It’s a festival of treats, many sets feeling like rewards for the loyal punters here for the music. Northern Irish instrumental colossus And So I Watch You From Afar have garnered a well-earned reputation as one of the most exciting live acts in the genre, and their playthrough of their self titled debut to mark its tin anniversary is an experience – watching the pure intensity on their faces as they carve out an intricate wall of sound is a feeling of watching master craftsmen at work. Its not even the only album play-through, crowd favourites Black Peaks give their last record, ‘All That Divides’ a full run, with Jamie Lenman (‘I don’t have a saxophone and my moustache isn’t as good’ he cheekily warns the sodden crowd) featuring up front.
Speaking of treats, a rare set from elusive Swedish titans Meshugghah finishes the weekend – the crowd gathered before the Medusa columns segue beautifully between a 10k strong sing-a-long of ‘I Want to Know What Love Is’ into a war chant of ‘ME-SHU-GAH!’ as the grizzled quintet emerge on stage for a blistering, relentless hour-and-fifteen onslaught that is both technically complex and phenomenologically overpowering.
Its an unassuming festival with no need for bells and whistles – while there are a few fun side activities (axe throwing, a board game café) the crowd are unquestionably here for the music. Still, the team must be commended for the subtle touches – havens of quiet, some intricately designed merch. Food-wise, Arc shares Trees selection of small-time festival stalls with few of the big names from arena events – the Pad Thai stand bringing so many bangers it became a sixth stage. Shoutout to Piggie Smalls and a peanut-butter jelly hot-dog that was transcendental.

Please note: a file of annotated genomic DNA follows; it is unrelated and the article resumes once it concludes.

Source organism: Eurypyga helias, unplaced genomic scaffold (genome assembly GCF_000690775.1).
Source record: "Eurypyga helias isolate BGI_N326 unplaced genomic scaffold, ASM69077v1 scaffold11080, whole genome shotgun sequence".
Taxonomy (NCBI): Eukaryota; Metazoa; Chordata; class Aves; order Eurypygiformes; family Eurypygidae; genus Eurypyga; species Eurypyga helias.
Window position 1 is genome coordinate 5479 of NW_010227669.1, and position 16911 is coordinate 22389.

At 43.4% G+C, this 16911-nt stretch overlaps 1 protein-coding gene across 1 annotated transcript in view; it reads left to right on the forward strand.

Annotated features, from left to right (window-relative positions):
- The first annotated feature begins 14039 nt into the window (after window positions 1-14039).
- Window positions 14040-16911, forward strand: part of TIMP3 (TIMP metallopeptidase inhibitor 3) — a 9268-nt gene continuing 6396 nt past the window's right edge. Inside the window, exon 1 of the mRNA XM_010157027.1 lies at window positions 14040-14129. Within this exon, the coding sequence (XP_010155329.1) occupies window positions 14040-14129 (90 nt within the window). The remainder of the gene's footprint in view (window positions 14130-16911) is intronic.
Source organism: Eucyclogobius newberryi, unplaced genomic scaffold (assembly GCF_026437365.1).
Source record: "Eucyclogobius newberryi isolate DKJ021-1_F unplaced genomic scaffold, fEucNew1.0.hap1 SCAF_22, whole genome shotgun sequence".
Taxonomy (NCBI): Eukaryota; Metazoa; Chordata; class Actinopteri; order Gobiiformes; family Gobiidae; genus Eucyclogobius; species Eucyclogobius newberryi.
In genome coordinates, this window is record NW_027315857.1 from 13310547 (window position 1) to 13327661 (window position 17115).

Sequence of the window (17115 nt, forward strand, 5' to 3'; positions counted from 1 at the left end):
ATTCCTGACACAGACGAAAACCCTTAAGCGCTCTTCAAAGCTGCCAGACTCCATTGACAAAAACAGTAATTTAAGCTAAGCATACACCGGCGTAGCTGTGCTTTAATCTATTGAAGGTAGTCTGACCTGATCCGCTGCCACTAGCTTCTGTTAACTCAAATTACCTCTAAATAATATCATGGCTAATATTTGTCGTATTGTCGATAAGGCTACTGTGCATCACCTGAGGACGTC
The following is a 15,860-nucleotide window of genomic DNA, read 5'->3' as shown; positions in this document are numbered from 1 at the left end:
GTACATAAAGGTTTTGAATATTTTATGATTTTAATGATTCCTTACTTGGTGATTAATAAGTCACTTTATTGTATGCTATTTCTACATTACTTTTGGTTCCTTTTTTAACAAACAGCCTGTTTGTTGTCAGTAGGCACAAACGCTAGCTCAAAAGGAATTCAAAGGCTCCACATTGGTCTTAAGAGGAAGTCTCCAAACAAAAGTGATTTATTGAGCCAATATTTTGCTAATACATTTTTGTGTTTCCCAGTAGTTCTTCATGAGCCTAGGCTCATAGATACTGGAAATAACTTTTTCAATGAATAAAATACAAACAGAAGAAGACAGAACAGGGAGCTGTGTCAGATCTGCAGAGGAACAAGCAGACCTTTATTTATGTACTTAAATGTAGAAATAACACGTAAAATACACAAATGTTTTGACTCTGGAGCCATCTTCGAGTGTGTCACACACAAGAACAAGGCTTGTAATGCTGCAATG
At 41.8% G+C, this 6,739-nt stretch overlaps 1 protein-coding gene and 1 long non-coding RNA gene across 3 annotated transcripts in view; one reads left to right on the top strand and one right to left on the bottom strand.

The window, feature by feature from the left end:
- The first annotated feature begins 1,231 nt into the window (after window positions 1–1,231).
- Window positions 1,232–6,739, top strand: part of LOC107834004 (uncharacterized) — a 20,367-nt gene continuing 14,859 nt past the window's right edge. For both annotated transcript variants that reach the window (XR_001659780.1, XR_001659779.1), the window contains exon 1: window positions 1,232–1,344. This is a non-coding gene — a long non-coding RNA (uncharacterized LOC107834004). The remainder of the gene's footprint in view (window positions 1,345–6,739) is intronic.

A selection of local ales, real West Country cider and White Russians grace the bar, while new for 2019 is the Bar Room stage – treated to a number of sets, the apogee of which comes courtesy of No Violets, whose frantic grungey vibe and captivating PJ Harvey-esque front-siren Ellie* mark them as one to keep a serious eye on.
The after-hours entertainment is a fun twist on the norm – ArcTanGent does the typical Silent Disco but with its own take on this festival staple – the Thursday night crowd are treated to a full-on silent gig, with Gost providing an entire set through the headphones. The Disco King revellers for Friday and Saturday get an astute blend of nu-metal classics and 80’s numbers….with the added option of an entire channel dedicated to Mars Volta*
ArcTanGent is a strange one to critique – of course its highly recommended for fans of the heavy and the intricate – but it seems a futile recommendation when pretty much anyone whose heart lies in this heady world is likely already an ATG convert. As for casuals looking to explore a new avenue…. Well if you like your riffs complex, your crowd in good spirits, and a place that’s somehow heavy-as-balls while retaining an easy-going atmosphere, well, ArcTanGent has you covered. As long as you can deal with a little mud.
*There was something of a contest going on in the photo pit as to if anyone could get a shot of his face.
*I mean, Coheed don’t really have ‘hits’ as such, but the Apollo/Silent Earth tracks that were singles – Suffering and Home here. My wish for Ten Speed wasn’t met and Wake Up would have probably confused the crowd….
*6 seconds of Google did not turn up a last name so……sick vocals, Ellie.
*Speaking of bar…. the crowd managed to literally drink both remaining bars dry by the end of Sunday’s disco. I’ve literally never seen this at a festival before, and took weird pride in having the last can of cider at the event.
*I’d heard of this beforehand but genuinely wondered if Nathan was going for satire. Nope. Whole channel. Just plays Mars Volta for four hours.